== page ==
• we don’t know what info he may have given to china and russia. the potential damage goes a lot further than “civil disobedience.” civil disobedience is blocking a highway with posters and placards. giving secrets to russia and china goes far further “IF” he gave them secrets. we don’t yet know, but we can speculate.

        as for getting thrown in jail – yes, disappearing into guantanimo is a scary possibility, but he could have protected himself differently. he went to the media, although the UK media. he could have gotten legal protection, and maybe he tried to surround himself with something to guard himself from the feds. he could have – and may have – sought legal help and created such a buzz about it that the govt. wouldn’t touch him. he might have created such attention that world focus would have prevented the feds from going too far.

        we don’t know enough yet. he might have tried and learned that he had no choice but to flee. or, he might not have tried at all and didn’t think enough.

      • I don’t know if you know this about me, but I’m a former newspaper writer, and my former profession has influenced my views of government. As a member of the media, you’re constantly struggling with government officials who are trying to block your access to information or giving you only information they want passed on to the public. So I’m prejudiced against the government. The Fourth Amendment provision against illegal searches was ignored by the NSA when they monitored the communications of upstanding citizens. I don’t want to aid our enemies, but in the fervor to stop terrorism, we can’t abandon the principles on which our country was founded. BTW, just wanted to say I think it’s extremely generous of you to come read FF stories when you aren’t posting one yourself!

      • Now I am more jealous. All through college I dreamed about working for a newspaper. That is fabulous and certainly would affect someone’s perspective.

        As for generous, I think that is too strong a word. I don’t read all of them, only a few. I mainly read the ones that I see on Facebook. Unfortunately, because of timing, I don’t see all of them. Janet might post hers at a certain time. But then the feed goes by enough that I miss it. Not sure if I am explaining that well.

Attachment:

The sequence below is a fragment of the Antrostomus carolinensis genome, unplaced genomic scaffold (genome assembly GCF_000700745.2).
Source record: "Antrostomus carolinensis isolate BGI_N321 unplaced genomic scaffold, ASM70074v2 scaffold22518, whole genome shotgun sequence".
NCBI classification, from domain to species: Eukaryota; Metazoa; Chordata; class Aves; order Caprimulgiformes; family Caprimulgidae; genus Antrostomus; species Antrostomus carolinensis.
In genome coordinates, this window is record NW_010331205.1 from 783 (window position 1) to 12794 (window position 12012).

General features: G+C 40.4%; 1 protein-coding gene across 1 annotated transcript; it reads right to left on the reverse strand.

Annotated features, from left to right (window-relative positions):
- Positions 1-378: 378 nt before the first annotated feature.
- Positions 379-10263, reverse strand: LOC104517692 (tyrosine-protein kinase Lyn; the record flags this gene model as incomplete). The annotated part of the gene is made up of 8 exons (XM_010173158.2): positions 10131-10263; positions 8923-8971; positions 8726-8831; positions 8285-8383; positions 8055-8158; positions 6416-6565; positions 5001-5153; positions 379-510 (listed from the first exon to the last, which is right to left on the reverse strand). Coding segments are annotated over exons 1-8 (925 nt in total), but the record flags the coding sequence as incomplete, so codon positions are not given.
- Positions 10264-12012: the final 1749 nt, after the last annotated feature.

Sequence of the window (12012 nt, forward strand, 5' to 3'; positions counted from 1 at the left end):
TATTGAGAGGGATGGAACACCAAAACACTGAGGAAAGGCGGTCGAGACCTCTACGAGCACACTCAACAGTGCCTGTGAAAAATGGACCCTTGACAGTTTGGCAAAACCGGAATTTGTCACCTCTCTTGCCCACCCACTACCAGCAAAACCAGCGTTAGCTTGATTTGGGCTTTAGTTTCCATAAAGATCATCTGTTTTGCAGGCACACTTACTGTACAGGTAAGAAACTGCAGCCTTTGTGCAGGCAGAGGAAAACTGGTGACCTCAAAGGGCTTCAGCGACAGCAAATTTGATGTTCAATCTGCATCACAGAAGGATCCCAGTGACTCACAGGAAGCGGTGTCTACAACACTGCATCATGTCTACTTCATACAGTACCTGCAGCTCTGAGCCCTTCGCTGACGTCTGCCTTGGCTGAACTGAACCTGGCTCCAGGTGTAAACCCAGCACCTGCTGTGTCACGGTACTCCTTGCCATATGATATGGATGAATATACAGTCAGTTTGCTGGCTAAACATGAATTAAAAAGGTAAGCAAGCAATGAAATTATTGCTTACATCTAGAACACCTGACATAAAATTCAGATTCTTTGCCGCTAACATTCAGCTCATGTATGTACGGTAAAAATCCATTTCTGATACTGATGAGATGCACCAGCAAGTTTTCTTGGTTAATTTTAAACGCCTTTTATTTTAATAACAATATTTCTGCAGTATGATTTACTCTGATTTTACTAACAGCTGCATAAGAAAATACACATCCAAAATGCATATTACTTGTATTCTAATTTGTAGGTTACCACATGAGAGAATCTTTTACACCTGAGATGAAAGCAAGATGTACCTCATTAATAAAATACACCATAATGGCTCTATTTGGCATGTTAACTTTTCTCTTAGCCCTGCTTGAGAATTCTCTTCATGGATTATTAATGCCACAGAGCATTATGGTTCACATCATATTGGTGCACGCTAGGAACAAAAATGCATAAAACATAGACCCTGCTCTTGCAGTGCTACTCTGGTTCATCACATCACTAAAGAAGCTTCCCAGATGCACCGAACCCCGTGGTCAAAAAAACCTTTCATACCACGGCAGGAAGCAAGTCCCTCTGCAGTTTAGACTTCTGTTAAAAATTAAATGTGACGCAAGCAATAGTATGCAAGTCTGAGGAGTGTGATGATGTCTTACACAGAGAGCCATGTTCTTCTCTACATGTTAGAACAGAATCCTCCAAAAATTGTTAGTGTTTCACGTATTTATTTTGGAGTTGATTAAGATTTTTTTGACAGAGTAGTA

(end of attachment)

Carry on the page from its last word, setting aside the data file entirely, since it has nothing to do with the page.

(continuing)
5. Cool use of a spy thriller — not a lot of those in the Friday Fictioneers stories. And you’ve sparked a conversation about Edward Snowden. In the comments, you wondered about others’ views of him. I agree with Janet, in that I think he’s a hero for airing NSA’s surveillance of communications by regular citizens. But if he’s sharing classified secrets with other governments, then my view of him as a hero stops.

  6. Snowden will never know peace again; he’ll be constantly on the move, permanently looking over his shoulder and wondering if every moment is his last. It takes a brave person to swap a life for that. ‘In from the cold’ ? More like ‘frozen out’. Good story.

  7. LOVED THIS. AND I loved the John Le Carre “Spy Who Came In From The Cold” reference — especially apt due to his name.
    Just brilliant. I’m going to keep my pretty head out of the political discussion, though, if it’s all the same to you.

  8. Ron, the story is very good because it makes no judgments on Snowden but rather reflects the life he’s living and the potential implications of that life. My own view: he’s an asshole who may have done some good but probably for the wrong reasons. More knowledge than I have about the information he revealed is necessary to fully determine whether what he did was for good or ill. Abuses need to be exposed; covert operations that may prevent terrorism or save lives do not. But great job on the story!

  9. I can’t help but think of him as a traitor. He didn’t really blow the whistle (IMHO) as much as voice his opinions on policies he was against. But since he worked for the government I don’t feel it was his place. Or if it was his place he didn’t go about it in the proper way. There is such a thing as chain of command and even in the private sector it’s a matter of respect to try that route first.